The G20 leaders have affirmed their commitment to the prompt implementation of the Crypto Asset Reporting Framework (CARF), aimed at preventing tax evasion through non-financial assets. The CARF will facilitate the exchange of information concerning crypto assets among member nations, with a target to commence exchanges by 2027. This move seeks to deter individuals from using such assets to hide undisclosed wealth.
In their declaration, the G20 leaders emphasized the need for CARF implementation, calling upon the Global Forum on Transparency and Exchange of Information for Tax Purposes to determine a coordinated timeline for relevant jurisdictions to initiate these exchanges.
Furthermore, the leaders expressed their dedication to the swift implementation of the two-pillar international tax package. Substantial progress has already been made on Pillar One, including the development of a text for a Multilateral Convention (MLC), work on Amount B, and the finalization of the Subject to Tax Rule (STTR) under Pillar Two.
During a post-summit briefing, Finance Minister Nirmala Sitharaman highlighted progress on various fronts, such as the exchange of information regarding immovable property transactions and the launch of the South Asia academy for tax and financial crime investigation in collaboration with the OECD.
The global tax deal, backed by approximately 140 countries, is designed to reform global tax norms, ensuring multinational corporations pay taxes wherever they operate at a minimum rate of 15 percent. While the agreement is making headway, certain issues still require resolution before implementation.
The G20 countries have called on the OECD to establish an inclusive framework to address remaining concerns related to the MLC (multilateral convention), aiming for its signature in the second half of 2023. Additionally, they aim to complete the work on Amount B by the end of 2023.
The declaration also recognized the importance of coordinated efforts for capacity building in implementing the two-pillar international tax package effectively, with special consideration for support and technical assistance to developing countries.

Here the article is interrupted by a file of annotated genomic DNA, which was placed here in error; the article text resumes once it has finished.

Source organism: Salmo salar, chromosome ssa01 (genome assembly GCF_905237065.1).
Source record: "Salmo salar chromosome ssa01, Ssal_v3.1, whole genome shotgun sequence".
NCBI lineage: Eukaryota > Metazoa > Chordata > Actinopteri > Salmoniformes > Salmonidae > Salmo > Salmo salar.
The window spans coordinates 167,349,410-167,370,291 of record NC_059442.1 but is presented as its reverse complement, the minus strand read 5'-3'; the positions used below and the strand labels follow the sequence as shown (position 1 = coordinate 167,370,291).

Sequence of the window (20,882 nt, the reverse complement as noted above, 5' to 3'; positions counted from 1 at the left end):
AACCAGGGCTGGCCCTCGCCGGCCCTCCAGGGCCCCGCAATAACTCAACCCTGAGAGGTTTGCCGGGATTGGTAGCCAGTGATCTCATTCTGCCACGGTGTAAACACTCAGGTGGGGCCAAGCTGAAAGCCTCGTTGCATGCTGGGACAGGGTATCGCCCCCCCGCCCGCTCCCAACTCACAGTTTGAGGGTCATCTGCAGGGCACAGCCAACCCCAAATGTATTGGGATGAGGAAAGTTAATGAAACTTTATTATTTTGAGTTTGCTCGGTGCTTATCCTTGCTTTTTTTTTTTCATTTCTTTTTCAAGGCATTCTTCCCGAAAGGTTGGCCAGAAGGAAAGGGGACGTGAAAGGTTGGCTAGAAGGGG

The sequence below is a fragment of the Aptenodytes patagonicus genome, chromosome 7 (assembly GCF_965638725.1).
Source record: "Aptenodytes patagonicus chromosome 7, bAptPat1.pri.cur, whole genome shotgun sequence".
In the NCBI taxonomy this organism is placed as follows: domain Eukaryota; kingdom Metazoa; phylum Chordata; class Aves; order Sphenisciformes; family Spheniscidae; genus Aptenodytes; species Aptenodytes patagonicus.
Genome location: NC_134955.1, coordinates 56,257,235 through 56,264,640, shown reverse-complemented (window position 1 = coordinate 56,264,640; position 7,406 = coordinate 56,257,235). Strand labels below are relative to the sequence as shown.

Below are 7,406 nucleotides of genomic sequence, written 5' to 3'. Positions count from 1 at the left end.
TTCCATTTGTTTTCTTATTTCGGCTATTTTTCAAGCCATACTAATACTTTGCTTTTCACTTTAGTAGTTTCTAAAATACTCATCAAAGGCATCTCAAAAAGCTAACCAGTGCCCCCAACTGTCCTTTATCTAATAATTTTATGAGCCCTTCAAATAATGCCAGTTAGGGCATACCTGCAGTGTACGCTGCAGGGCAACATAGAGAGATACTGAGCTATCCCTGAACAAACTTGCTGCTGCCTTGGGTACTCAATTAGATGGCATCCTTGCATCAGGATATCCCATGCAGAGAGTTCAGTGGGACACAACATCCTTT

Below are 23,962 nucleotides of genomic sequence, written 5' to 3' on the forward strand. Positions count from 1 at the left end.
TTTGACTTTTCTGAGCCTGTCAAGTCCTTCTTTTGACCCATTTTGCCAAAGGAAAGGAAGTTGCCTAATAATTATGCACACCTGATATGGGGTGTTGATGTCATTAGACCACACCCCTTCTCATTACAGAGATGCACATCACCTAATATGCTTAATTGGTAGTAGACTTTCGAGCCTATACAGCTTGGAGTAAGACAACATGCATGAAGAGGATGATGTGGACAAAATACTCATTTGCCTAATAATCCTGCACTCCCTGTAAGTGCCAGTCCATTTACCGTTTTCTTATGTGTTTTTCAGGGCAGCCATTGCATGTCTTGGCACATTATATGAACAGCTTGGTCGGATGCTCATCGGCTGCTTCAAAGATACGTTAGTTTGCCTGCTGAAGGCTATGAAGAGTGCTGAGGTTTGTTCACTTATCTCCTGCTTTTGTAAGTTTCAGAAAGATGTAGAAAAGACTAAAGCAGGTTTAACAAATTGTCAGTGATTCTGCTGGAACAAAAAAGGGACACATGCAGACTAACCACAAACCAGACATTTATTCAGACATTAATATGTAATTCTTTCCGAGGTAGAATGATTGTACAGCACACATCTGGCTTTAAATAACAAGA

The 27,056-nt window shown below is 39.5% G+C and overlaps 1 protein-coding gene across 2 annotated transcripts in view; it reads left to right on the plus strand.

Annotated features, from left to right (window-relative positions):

Moreover, the G20 countries acknowledged the OECD’s report on enhancing international tax transparency concerning real estate and the Global Forum Report on facilitating the use of tax-treaty-exchanged information for non-tax purposes.
The OECD’s recommendations included automatic exchange of information on real estate assets among countries and the establishment of digitalized ownership registers accessible to relevant government agencies in real time. This initiative aims to address concerns over foreign real estate investments being used to conceal undeclared assets.
The Global Forum report emphasized the need for a ‘whole-of-government’ approach to combat illicit financial flows through the sharing of information between tax authorities and non-tax agencies, such as financial intelligence units, anti-corruption agencies, customs authorities, and public prosecutors.
India, among others, advocated expanding the scope of the common reporting standard (CRS) at the G20 to encompass non-financial assets like real estate properties under the automatic exchange of information (AEOI) among OECD countries.